My point was that please don't presume to say what I have "carefully avoided". While I am fully aware of the cult of Chatterton and Edwardian children's literature, I do not have endless space , as you do on a blog.Delete
Books like Heidi and A Secret Garden are also totally different from the latest wave of books I mention, both in tone and outcome. In those book, the children recover. In these they often die.
While these latest books are fine for older teens - in fact Red Tears is called "a very useful account" in the piece, the feature does however question their suitability for younger readers as young as 11 and 12 - and why these novels are classed as "children's books".
There was also not rooom on the page for interviews I did with self-harmers who felt such books had a negative impact on them - or for an interview with a 10-year-old who read Before I Died because it was nominated for children's book award - and was profoundly upset by it.
The feature also suggest that if young children are going to read these books, they should have an adult to talk through such issues.
Also do please address the issue that the press no longer reports anything except the most broad facts of a suicide, even though they have all the details at inquests - for fear of inspiring copycats.
Yet books like By the Time You Read This I Will Be Dead centres on a 15 year old bullying victim using a suicide website to set herself a deadline to kill herself - and considering how best to do it.
I see you also decline to mention that the article stated that I asked Penguin twice for a corporate comment and both times they declined.
The above should read Before I Die. And yes, I did read it to research the piece.ReplyDelete
I don’t think topics such as suicide and self-harm are inappropriate for children and teenagers, as these are issues they are likely to come across and even experience themselves.ReplyDelete
Where the problem lies is not what is put before our children for them to consume, whether that’s literature, pornography, or even literally consume, such as unhealthy food. The problem is that we as a society don’t communicate with children and teenagers enough. Instead of offering guidance and counsel, we prefer to sit back and complain at what they watch, do, read and experience.
The only part of Tanith’s article that I agree with is at the end where it says ‘the next time you see your child reading a book, ask them what it’s about’. But not because you need to police their reading, but because there may be concepts, ideas and experiences in there that they are not sure about and need some help understanding. If we stop bickering and complaining and focus on educating children, helping them to understand these concepts, they can grow to be rounded, compassionate, enlightened people, and society needs more of those.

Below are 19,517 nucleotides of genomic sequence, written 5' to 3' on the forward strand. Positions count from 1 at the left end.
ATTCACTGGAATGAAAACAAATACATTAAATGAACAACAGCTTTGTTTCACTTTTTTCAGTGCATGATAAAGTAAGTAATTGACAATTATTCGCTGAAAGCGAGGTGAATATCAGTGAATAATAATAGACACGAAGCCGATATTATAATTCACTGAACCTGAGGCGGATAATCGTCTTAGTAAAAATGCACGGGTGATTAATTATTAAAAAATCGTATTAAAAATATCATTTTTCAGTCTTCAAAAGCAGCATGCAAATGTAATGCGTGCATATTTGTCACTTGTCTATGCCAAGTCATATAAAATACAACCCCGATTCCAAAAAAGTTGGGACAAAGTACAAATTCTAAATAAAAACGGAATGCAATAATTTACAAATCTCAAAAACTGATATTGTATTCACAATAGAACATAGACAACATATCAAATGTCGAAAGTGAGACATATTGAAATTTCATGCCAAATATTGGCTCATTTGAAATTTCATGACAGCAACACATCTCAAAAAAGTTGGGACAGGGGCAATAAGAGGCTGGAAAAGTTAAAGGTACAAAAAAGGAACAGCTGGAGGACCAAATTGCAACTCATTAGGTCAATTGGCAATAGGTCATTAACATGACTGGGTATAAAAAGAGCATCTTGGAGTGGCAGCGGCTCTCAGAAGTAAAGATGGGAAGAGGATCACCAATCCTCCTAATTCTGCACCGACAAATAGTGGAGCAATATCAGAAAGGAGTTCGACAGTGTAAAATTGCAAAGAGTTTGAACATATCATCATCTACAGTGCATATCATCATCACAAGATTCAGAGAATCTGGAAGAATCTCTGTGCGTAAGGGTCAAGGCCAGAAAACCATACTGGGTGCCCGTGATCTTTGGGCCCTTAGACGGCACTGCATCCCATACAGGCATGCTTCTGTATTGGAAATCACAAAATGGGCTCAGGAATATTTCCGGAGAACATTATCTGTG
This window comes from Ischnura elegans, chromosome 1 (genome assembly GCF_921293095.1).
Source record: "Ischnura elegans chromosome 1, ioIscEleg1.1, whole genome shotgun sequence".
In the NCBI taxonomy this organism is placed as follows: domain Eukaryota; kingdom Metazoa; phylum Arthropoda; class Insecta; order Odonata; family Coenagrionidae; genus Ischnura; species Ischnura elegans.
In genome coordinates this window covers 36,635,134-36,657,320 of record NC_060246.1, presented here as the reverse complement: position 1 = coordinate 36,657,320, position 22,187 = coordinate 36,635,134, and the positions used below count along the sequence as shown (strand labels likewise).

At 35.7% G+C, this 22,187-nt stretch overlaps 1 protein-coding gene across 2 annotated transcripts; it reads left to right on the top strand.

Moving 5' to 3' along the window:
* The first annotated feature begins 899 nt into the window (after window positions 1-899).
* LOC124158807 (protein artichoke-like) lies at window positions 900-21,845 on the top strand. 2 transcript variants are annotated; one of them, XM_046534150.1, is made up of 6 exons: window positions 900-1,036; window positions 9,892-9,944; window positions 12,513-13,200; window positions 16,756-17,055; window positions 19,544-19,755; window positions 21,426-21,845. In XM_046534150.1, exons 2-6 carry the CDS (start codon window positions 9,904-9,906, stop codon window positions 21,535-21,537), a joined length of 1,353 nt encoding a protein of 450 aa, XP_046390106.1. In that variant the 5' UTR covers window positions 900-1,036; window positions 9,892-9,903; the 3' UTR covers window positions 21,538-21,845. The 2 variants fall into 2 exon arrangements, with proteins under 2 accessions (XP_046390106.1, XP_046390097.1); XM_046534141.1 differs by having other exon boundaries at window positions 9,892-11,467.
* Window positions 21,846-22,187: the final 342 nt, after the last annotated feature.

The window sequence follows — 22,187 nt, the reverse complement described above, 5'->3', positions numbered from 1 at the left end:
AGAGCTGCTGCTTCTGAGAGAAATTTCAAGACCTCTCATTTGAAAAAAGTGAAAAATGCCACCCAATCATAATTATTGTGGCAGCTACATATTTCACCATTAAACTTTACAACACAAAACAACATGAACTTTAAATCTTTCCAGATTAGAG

Our adult taboos are passed down to our children, and this perpetuates the cycle. It’s the reason sexism and misogyny, racism, homophobia and fear and misunderstanding of mental illness still exists. Keeping things hidden from children means they grow up stigmatising certain topics and misunderstanding them. And misunderstanding leads to fear and hatred.
When I was younger, it was seen as the responsibility of the parents to ensure that nothing that would upset children was given to them to read, or watch. It used to be that if a 10 year old child was allowed to watch an 15 rated film, or read a book aimed at children 5 years older, that was a sign of irresponsibility on behalf of whoever looked after them. Now it’s seen as the fault of the people who produced the film or wrote the book.
We need to stop scapegoating and start accepting responsibility again. We’re all getting lazy, and our children, and ultimately our society, is suffering because of it.
Yes, I am a big believer in explaining things in life to children in age in appropriate ways, as many of my previous articles and books have shown. The article questions abandoning younger readers to these issues like suicide and self-harm on their own without any adult context, or reference. The publishers could position these book as adult novels. But of course that might limit their potential readership. According to publishers I have spoken to, they are looking for a "cross-over" audience.ReplyDelete
Thank you both Rewan and Tanith for taking the time to reply. I think the importance of adults responding to questions that come out of books is an important and very valid one and one I totally agree with.ReplyDelete
I thought you might be interested that back in 2010 the Book Industry Communication review committee were going to split the YA 12+ category into 'teens' which would be aimed at 12+ but would not contain contentious issues and Young Adult which could. (See article by Caroline Horn 10.09.10 The Bookseller). I have never seen any evidence of this actually happening though.